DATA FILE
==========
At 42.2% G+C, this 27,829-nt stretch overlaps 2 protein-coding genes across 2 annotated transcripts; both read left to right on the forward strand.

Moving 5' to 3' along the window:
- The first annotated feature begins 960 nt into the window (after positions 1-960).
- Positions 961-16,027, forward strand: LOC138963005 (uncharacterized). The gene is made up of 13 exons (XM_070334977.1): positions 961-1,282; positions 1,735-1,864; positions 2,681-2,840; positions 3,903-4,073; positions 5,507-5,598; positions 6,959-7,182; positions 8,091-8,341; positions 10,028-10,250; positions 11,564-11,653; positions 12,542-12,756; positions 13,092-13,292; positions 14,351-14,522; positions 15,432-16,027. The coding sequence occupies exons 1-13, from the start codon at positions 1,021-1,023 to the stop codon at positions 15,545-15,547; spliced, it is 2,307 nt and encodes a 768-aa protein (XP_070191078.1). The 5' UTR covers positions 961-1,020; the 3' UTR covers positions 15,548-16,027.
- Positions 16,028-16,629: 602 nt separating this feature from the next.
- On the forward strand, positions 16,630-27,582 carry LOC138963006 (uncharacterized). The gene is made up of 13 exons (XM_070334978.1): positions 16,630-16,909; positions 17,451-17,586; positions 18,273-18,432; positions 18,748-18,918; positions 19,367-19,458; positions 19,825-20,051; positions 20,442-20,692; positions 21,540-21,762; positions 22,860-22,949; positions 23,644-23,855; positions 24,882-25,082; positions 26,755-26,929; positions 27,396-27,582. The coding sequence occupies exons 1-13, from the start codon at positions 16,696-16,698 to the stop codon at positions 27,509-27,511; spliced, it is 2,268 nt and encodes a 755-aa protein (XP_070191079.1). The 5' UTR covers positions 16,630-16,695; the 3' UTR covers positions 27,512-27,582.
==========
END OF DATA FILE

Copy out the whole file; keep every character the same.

At 42.2% G+C, this 27,829-nt stretch overlaps 2 protein-coding genes across 2 annotated transcripts; both read left to right on the forward strand.

Moving 5' to 3' along the window:
- The first annotated feature begins 960 nt into the window (after positions 1-960).
- Positions 961-16,027, forward strand: LOC138963005 (uncharacterized). The gene is made up of 13 exons (XM_070334977.1): positions 961-1,282; positions 1,735-1,864; positions 2,681-2,840; positions 3,903-4,073; positions 5,507-5,598; positions 6,959-7,182; positions 8,091-8,341; positions 10,028-10,250; positions 11,564-11,653; positions 12,542-12,756; positions 13,092-13,292; positions 14,351-14,522; positions 15,432-16,027. The coding sequence occupies exons 1-13, from the start codon at positions 1,021-1,023 to the stop codon at positions 15,545-15,547; spliced, it is 2,307 nt and encodes a 768-aa protein (XP_070191078.1). The 5' UTR covers positions 961-1,020; the 3' UTR covers positions 15,548-16,027.
- Positions 16,028-16,629: 602 nt separating this feature from the next.
- On the forward strand, positions 16,630-27,582 carry LOC138963006 (uncharacterized). The gene is made up of 13 exons (XM_070334978.1): positions 16,630-16,909; positions 17,451-17,586; positions 18,273-18,432; positions 18,748-18,918; positions 19,367-19,458; positions 19,825-20,051; positions 20,442-20,692; positions 21,540-21,762; positions 22,860-22,949; positions 23,644-23,855; positions 24,882-25,082; positions 26,755-26,929; positions 27,396-27,582. The coding sequence occupies exons 1-13, from the start codon at positions 16,696-16,698 to the stop codon at positions 27,509-27,511; spliced, it is 2,268 nt and encodes a 755-aa protein (XP_070191079.1). The 5' UTR covers positions 16,630-16,695; the 3' UTR covers positions 27,512-27,582.